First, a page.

In solution many of these complexes are fluxional and provide time-averaged 1H NMR chemical shifts for bridging and terminal hydrides. In relation to this phenomenon, the complexes 98 and 99 reillustrate the ionic component of the bonding. The main group fragment of 98 and 99 is {AlMe2}+, which may exchange between different positions on the face of the {P3ReH4} and {P2ReH6} polyhedra.172 For comparison, [ReH9]2− is well-known as the dipotassium salt.173

The low-spin ground state structure of 100 has been thoroughly investigated by computational methods.174 The frontier molecular orbitals of 100 do not support bonding between Fe and Al, and the authors present the complex as being dominated by a strong donation of electron density from a {Fe–H} fragment to {AlX2}+ (X = O-C6H3-2,6-tBu). This conclusion is a good general insight into the electronic structure of the late-TM(H)nAl bonding, the dimeric examples of which are summarised in 95–96.

An alternative synthetic approach to multiply-bridged main group complexes of the late transition metals is through the addition of H2 across an unsupported Ru–Zn bond. The Ru(H)2Zn moiety in 101-H2 discovered by Whittlesey and co-workers demonstrated good thermodynamic stability and survives extrusion of dihydrogen by heating in vacuo to form 101.175 The hydride ligand trans to H2 in 101-H2 is protic and significantly closer to Ru, while the hydride trans to CO is hydridic and equidistant between the metals. NBO calculations show no sign of Ru–Zn interaction in either complex. However, a QTAIM calculation on 101 shows a Ru–Zn bond path and only one Zn–H bond. It can tentatively be concluded that the μ-H atoms in 101-H2 and 101 are intermediate and “flexible” between terminal and bridging character. Fischer and co-workers have reported the related complex 102, which results from addition of 4.5 equivalents of ZnMe2 to a Ru/Al heterometallic complex prepared in situ by mixing [Ru(PCy3)22-H2)(H)2] and [Cp*Al]4.176 Two decades before, Rh/Mg complexes 103 and 104 were prepared by Fryzuk, however their thermal instability precluded characterisation by anything other than 1H and 31P NMR spectroscopy (Fig. 15). A number of dinuclear (with respect to TM) complexes supported by chelating ligands or involving TM–TM bonding including 105–106 are also known.177,178

7. Discussion

An exhaustive account of the preparation and structures of heterobimetallic hydride complexes reported over the last half a century is presented above. During our own research in this area and through analysis of the material above, we have alighted upon recurring issues in the understanding this family of complexes. For the benefit of potential future studies, these issues are discussed below.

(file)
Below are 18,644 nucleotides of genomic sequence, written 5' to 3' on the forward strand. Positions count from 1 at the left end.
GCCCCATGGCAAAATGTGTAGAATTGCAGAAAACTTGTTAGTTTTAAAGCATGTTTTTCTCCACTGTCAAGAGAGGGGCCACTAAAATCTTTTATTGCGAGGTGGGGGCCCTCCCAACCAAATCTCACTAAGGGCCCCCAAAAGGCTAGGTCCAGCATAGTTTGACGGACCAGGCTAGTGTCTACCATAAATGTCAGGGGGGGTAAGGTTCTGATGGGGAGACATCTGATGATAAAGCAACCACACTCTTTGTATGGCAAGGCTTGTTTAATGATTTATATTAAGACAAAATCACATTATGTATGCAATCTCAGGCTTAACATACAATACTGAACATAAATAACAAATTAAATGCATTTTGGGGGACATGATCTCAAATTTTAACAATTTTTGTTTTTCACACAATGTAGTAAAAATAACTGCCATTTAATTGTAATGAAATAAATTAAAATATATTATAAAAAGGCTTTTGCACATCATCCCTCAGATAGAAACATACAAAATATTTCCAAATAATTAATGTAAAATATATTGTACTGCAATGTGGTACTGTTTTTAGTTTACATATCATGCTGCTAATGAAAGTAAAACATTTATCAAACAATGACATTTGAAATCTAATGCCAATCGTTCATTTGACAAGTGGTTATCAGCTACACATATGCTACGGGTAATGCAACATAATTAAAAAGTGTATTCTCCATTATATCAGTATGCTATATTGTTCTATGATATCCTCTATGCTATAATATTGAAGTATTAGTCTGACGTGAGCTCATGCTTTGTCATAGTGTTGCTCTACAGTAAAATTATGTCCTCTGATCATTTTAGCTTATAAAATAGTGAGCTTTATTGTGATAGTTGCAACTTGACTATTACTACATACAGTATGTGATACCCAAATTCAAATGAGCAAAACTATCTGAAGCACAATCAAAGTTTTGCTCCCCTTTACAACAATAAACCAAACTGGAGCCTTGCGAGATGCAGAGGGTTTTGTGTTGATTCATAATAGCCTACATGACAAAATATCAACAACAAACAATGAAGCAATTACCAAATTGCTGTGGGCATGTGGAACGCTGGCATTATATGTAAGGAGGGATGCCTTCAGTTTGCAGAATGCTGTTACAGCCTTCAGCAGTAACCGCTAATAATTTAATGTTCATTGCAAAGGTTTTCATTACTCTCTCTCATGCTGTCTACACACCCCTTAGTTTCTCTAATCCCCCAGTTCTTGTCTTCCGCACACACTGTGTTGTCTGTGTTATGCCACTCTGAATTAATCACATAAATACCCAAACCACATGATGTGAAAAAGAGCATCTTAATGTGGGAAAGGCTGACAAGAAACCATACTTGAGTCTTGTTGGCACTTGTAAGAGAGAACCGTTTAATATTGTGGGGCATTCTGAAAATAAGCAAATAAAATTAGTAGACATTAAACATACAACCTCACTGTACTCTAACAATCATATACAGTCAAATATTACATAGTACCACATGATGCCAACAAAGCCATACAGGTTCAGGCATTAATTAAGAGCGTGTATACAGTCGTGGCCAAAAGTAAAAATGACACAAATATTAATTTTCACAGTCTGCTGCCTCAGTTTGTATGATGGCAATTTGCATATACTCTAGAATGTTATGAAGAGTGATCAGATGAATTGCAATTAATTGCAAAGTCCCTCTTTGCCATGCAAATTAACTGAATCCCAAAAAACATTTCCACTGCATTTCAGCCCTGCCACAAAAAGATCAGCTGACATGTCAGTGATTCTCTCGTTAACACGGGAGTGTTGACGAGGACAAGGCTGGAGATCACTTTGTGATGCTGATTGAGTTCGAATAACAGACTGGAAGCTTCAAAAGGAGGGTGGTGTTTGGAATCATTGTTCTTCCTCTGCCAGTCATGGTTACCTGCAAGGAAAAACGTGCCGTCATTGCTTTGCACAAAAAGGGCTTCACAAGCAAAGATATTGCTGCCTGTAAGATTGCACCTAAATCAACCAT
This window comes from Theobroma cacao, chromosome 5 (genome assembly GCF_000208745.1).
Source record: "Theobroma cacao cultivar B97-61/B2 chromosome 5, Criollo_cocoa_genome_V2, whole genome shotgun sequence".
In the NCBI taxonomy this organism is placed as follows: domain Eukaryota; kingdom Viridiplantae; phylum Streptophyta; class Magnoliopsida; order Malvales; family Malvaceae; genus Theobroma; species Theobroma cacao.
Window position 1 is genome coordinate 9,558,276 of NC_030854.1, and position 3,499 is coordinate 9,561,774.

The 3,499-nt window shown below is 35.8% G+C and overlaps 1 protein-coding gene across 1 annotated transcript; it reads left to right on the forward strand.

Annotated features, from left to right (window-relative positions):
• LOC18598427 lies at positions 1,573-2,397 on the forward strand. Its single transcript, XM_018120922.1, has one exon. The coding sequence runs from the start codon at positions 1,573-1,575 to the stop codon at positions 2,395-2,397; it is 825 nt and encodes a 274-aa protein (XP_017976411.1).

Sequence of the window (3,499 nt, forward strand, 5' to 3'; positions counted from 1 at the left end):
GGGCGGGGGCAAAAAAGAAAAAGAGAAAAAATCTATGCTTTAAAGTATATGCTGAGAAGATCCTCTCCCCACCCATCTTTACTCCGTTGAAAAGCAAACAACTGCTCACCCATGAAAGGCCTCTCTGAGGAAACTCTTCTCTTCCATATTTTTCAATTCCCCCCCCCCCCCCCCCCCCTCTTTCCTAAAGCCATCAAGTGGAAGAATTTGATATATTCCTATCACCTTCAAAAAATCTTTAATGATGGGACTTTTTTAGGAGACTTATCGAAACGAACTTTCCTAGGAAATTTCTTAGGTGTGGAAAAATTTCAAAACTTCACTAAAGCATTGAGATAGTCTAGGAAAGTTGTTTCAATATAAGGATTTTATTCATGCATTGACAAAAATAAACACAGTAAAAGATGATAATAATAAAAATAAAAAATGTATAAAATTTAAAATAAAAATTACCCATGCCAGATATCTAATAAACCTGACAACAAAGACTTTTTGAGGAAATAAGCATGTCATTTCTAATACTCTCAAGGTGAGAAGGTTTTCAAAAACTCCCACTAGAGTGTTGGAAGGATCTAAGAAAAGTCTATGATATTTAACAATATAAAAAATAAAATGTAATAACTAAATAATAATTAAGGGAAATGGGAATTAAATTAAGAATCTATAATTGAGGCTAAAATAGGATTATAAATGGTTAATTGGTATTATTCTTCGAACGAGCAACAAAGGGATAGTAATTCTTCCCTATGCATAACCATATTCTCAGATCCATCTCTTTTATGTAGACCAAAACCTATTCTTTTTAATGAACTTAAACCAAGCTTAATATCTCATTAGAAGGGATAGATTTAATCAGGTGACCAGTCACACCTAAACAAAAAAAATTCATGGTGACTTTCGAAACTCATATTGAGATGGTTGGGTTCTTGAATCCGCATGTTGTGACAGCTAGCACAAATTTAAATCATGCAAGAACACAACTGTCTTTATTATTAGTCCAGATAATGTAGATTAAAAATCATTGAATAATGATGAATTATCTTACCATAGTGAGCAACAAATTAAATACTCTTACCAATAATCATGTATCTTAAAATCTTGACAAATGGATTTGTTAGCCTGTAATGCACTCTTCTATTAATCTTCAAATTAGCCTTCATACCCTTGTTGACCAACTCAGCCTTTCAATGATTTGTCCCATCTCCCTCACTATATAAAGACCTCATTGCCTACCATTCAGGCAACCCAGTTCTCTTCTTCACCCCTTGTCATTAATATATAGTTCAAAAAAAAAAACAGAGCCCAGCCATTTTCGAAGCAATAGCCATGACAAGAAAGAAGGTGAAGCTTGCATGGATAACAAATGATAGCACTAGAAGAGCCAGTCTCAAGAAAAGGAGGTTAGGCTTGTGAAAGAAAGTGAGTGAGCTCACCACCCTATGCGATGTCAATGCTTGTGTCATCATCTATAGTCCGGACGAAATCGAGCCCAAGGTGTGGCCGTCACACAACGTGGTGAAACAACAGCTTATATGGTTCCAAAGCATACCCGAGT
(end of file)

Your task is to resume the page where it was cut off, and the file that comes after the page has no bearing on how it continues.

(i) Structure and bonding

Sigma-complexes and oxidative addition. The current understanding of the TM←H–M linkage (M = Mg, Zn, Al, Ga) in σ-complexes is that it is comprised primarily of a donor interaction from main group metal hydride to a vacant orbital of suitable symmetry on the transition metal fragment. There is limited data to support significant back-donation from the metal to the M–H σ*-orbital. For example, calculations on complexes 1–3 elucidate a donor–acceptor interaction with the 4s-orbital of the Cu d10 fragment acting as the acceptor: second-order perturbation calculations reveal only a small contribution from back-donation (Fig. 16).27
image file: c6cc05702k-f16.tif
Fig. 16 Bonding description of 1–3.

The model is supported by comparison of the carbonyl stretching frequencies of complexes of the form [(η5-C5H4Me)Mn(CO)2L] where L is an E–H or M–H bond. Listed in Table 1 these data show that σ-alane, σ-gallane and σ-zincane complexes are similar to those formed from four coordinate boranes such as H3B·NMe3. The data are consistent with limited back bonding into the M–H bond and contrast those of three coordinate σ-boranes and σ-silanes where increased back-donation to the E–H bond results in higher frequency carbonyl stretching frequencies.37 The domination of the σ-donation component of the bonding, and the importance of the ionic component to bonding, is readily understood by considering the difference in the Pauling electronegativity of the elements involved for coordination of E–H (Δχp: B = 0.18, Si = 0.32) and M–H bonds (Δχp: Mg = 0.92, Zn = 0.57, Al = 0.61, Ga = 0.41).

Table 1 Comparison of CO stretching frequencies in [(η5-C5H4Me)Mn(CO)2L]. BDI = (2,6-iPr2C6H3CNMe)2CH. Adapted from ref. 37
L ν 1/cm−1 ν 2/cm−1
H2 1982 1922
HBCat 1995 1937
HSiPh3 1983 1926
HGePh3 1965 1910
HSnPh3 1934 1925
H3B·NMe3 1918 1839
H–Al(H)BDI 1947 1879
H–Ga(H)BDI 1951 1886
H–ZnBDI 1937 1852


Considering the structures of the isolated complexes in Sections 2 and 3, it becomes clear that the well understood continuum between σ-complexes and oxidative addition products detailed for addition of E–H bonds to transition metals also applies to M–H bonds.

The triangular TM–H–M unit is subject to structural changes as the electron density changes at the TM (Fig. 17). The formal shortness ratio (fsr) normalises the metal⋯metal distance and has been used to evaluate the intermetallic interaction in complexes containing two metals in close proximity. For data collected to date, this metric appears to conveniently describe the extremes of the reaction coordinate: σ-complexes (fsr approx. >1) and products of oxidative addition/hydride transfer (fsr approx. ≤1).179 One caveat of this approach is that short metal⋯metal distances can arise due to the geometric constraints imposed by multiple bridging ligands, to date the analysis has only been applied to molecules containing a single TM–H–M unit.


image file: c6cc05702k-f17.tif